What insect has such a colorful and fascinating history as the ladybird, also known as the ladybug? In an age of faith, when people saw earth mirroring heaven, this tiny creature was thought to enjoy the special protection of the Virgin Mary. Reversing its role in the last century, this small symbol of Our Lady burst into prominence as a protector of people and their food supply. As the enemy of aphids, the ladybird has rendered service calculated in the billions of dollars in the past century alone.
We have good reason to be grateful for this little beetle and to the Lady for whom it is named.
Agricultural specialists first became interested in the ladybug when California orange groves were mercilessly attacked by a voracious insect pest in the late nineteenth century. In 1880, agricultural experts discovered that a parasitic insect was infesting orange trees in California's Santa Clara Valley. The infestation was known locally as "San Jose scale." Eventually it was traced to the flowering peach trees imported from China. These trees were infected with tiny sap-sucking insects until then unknown in the western world.
The deadly visitor insect from Asia found the orange trees a delicious victim and spread quickly. They multiplied so rapidly that they became a mortal threat to the citrus industry in all of California, and even on the Atlantic seaboard. By 1898, the havoc wreaked by these aphids was so grave that the German emperor forbade the importation of American fruits and living plants.
The Department of Agriculture tried a variety of pesticides, with little success. Mr. C.V. Riley, chief entomologist of the Department of Agriculture, suggested that aphids could be controlled by introducing other insects which would prey on them. In the 1890s, such a proposal seemed radical and preposterous, and drew scoffs even from close associates.
Working against indifference and opposition, Riley was determined to find a creature to attack the aph-ids. He learned that aphids caused little harm in Australia, and concluded that some natural enemy was keeping them under control.
Mr. Albert Koebele discovered that a variety of the harmless ladybird beetle was the antidote. Gathering ladybirds from Australian plants by hand, Koebele shipped 140 of these plant-saving beedes to Los Angeles. When set free in an infested orange grove on trees covered with gauze screens, the ladybird liberators cleared these trees of scale within a few days.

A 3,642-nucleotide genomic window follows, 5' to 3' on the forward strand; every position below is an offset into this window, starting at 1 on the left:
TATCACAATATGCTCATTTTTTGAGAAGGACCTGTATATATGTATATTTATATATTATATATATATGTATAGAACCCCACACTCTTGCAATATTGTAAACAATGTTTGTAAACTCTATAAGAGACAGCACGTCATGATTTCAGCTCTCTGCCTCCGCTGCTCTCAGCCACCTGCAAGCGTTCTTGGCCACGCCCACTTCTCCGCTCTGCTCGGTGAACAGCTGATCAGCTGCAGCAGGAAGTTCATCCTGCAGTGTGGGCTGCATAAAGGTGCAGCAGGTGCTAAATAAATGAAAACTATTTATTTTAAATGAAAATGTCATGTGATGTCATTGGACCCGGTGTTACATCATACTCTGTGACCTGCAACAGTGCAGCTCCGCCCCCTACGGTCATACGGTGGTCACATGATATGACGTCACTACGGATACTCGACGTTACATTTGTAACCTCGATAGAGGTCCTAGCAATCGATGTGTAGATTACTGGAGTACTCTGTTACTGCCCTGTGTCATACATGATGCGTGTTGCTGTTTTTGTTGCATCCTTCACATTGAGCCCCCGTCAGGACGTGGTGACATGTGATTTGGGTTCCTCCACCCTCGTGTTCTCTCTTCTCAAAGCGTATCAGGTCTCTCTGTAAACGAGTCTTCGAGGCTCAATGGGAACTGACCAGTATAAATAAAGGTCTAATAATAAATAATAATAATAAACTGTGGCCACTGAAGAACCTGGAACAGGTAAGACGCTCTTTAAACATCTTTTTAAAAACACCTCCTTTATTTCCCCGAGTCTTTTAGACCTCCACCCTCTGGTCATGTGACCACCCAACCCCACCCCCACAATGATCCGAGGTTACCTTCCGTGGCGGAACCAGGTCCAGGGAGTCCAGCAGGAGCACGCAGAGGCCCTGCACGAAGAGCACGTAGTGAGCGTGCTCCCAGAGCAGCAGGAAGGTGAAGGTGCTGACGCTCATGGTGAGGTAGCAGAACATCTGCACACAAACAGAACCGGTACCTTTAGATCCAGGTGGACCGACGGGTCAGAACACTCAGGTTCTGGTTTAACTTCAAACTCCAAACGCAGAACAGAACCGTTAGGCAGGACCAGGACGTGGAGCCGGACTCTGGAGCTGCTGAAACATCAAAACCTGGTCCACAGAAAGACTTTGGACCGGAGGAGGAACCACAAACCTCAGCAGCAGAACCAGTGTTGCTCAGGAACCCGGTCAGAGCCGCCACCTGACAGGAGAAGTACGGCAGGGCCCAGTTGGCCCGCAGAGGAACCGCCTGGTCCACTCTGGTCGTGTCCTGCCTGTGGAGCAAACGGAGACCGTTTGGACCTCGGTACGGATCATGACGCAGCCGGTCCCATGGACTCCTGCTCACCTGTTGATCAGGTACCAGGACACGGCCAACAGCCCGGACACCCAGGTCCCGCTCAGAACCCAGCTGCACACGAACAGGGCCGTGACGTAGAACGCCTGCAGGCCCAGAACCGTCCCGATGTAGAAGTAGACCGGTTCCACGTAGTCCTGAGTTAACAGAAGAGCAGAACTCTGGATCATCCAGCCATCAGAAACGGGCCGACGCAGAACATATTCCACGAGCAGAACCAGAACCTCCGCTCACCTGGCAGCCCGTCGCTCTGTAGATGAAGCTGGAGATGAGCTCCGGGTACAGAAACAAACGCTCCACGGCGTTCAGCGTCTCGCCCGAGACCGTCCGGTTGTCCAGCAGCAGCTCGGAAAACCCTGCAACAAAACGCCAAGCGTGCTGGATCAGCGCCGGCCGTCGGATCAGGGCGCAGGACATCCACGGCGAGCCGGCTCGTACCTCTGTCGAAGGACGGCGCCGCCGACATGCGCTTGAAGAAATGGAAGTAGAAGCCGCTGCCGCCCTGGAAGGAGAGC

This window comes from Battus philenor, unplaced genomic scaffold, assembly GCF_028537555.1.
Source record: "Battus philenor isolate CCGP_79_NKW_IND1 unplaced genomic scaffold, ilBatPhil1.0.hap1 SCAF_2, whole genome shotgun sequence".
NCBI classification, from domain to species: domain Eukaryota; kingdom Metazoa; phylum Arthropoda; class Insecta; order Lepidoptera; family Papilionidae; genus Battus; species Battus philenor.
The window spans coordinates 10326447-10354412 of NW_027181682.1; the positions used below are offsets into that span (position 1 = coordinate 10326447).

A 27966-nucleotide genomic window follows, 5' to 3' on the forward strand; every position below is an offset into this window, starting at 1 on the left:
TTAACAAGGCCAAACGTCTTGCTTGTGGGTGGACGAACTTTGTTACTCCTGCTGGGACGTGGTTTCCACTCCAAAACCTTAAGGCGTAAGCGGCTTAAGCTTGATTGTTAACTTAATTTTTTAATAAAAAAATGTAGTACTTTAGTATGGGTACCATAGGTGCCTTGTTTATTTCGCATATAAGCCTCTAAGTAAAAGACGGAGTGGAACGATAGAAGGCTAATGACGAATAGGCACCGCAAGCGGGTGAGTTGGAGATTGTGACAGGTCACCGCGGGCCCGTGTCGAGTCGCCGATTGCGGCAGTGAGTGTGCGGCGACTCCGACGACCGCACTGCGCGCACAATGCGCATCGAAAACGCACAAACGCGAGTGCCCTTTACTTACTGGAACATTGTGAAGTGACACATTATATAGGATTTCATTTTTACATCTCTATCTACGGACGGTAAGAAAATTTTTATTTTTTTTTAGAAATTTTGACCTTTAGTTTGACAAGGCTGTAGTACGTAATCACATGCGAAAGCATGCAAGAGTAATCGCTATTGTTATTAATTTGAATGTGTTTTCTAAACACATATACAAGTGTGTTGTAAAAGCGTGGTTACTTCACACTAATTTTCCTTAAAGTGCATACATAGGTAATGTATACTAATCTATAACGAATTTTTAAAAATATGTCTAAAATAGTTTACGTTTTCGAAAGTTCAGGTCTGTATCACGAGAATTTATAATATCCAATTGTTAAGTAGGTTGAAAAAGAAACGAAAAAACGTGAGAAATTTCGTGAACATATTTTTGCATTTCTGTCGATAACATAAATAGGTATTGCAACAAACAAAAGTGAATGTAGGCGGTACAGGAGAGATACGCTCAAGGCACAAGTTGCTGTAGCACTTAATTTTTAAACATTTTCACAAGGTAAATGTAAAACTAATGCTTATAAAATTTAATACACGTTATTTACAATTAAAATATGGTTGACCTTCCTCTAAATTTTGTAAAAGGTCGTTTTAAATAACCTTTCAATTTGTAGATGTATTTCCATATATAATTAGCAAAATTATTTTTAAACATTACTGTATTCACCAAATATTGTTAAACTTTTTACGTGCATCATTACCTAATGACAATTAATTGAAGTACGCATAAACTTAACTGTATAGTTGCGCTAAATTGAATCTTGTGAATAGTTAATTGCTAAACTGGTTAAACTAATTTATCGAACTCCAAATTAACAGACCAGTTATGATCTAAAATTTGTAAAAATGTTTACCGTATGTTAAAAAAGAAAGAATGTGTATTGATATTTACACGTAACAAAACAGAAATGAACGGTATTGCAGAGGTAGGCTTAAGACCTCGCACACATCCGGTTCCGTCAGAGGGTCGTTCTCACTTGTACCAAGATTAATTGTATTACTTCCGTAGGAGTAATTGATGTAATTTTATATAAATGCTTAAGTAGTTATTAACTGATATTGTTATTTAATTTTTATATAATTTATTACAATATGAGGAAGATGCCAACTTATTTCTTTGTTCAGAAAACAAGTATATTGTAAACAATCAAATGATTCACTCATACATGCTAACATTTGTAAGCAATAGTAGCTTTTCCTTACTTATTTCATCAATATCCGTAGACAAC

More ladybirds were imported, and California scientists began to raise them in wholesale quantities. In California groves they brought cottony-cushion scale under control within two years.
Following this success, this variety of beetle was introduced to more than thirty countries. Without exception, they reduced or eliminated the damage of scale insects on citrus trees.
So dramatic and conclusive was the ladybird experiment that it marked a turning point in scientific agriculture. Since then, hundreds of attempts have been made to find insects to control insect pests and noxious plants. Economic entomology is an outgrowth of the ladybird experiment to salvage California's orange-growing business.
The ladybird rose to the rescue as the protector of the human food supply. Although this was a new role for the colorful beetle, the bright insect has been well known for centuries.
How did it become known as "Our Lady's Bird?" No one seems to know exactly. In Elizabethan times many common creatures were attributed names with a sacred association. Such names were usually local in character. In the case of the ladybird, another factor came into play. Not only was it a colloquial name employed in a few areas of England, but it found its way into many languages in forms closely related.
In German, the tiny critter was called marienhuhn (Mary's chicken), marien-kafer (Mary's beetle) and marienwurmschen (Mary's little worm). Marienkuh was an earlier form related to the English "Lady-cow." The Swedes used the name marias nyckelpiga, and the farmers still call the insect "the Virgin Marys golden hen." A slightly different tack is taken in French and Spanish.